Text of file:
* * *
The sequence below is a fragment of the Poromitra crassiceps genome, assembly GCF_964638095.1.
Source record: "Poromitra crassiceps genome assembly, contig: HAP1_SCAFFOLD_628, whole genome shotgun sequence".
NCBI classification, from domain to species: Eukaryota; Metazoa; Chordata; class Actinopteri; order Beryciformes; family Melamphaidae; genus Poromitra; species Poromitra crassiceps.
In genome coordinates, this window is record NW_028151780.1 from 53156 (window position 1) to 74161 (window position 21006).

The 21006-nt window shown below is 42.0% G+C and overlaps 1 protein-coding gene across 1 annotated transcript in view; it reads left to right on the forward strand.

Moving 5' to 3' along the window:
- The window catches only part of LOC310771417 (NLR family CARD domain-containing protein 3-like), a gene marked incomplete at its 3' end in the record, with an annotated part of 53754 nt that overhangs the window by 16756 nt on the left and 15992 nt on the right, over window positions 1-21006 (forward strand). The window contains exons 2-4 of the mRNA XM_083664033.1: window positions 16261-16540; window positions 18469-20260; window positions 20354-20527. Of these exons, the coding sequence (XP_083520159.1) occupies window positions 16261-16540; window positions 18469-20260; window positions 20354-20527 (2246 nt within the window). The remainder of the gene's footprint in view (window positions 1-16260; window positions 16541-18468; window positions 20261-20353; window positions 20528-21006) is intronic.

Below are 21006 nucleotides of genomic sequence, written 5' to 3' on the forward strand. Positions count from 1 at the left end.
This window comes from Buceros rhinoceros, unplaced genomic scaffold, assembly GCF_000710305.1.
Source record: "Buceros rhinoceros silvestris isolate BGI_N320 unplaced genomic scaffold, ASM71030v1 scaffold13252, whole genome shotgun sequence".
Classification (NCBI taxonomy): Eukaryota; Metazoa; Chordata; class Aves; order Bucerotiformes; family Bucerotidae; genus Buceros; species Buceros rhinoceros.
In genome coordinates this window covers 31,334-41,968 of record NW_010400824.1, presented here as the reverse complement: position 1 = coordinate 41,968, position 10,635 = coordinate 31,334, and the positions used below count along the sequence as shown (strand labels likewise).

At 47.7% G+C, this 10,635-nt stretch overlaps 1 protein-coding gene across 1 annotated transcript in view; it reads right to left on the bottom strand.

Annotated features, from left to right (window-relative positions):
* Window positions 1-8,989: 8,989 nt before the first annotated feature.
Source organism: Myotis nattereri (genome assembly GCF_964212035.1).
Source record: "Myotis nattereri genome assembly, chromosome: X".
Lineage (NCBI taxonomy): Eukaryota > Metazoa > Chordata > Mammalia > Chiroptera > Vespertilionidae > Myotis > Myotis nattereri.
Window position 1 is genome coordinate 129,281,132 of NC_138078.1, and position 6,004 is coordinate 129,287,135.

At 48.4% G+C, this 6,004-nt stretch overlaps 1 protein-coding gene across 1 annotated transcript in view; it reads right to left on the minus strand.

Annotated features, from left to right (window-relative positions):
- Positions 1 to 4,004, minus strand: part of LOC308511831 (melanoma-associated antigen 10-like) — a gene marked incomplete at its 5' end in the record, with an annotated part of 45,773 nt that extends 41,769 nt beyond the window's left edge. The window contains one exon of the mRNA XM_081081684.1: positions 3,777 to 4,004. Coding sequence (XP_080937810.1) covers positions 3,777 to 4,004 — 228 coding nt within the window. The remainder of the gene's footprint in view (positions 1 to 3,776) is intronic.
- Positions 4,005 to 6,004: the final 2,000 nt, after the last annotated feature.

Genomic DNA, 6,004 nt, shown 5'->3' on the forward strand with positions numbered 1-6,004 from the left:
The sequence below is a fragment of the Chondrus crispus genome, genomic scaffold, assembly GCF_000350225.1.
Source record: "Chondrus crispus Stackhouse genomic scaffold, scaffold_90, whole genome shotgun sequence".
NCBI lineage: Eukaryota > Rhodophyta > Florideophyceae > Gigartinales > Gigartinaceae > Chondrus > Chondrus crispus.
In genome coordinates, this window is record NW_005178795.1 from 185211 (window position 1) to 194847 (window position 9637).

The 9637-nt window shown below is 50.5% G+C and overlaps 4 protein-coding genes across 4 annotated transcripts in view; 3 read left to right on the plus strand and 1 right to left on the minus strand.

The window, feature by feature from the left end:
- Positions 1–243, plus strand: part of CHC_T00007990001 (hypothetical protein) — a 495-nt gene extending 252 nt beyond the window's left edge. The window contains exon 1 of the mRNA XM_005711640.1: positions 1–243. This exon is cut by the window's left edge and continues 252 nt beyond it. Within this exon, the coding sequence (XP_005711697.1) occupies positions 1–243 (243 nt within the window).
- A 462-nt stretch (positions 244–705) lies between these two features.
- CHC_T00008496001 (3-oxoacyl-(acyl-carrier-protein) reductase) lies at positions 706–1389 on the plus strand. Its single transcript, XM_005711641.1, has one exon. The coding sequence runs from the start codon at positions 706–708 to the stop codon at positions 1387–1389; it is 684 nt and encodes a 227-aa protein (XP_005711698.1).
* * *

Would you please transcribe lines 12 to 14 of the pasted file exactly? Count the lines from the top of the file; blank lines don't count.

In genome coordinates this window covers 31,334-41,968 of record NW_010400824.1, presented here as the reverse complement: position 1 = coordinate 41,968, position 10,635 = coordinate 31,334, and the positions used below count along the sequence as shown (strand labels likewise).

At 47.7% G+C, this 10,635-nt stretch overlaps 1 protein-coding gene across 1 annotated transcript in view; it reads right to left on the bottom strand.

Annotated features, from left to right (window-relative positions):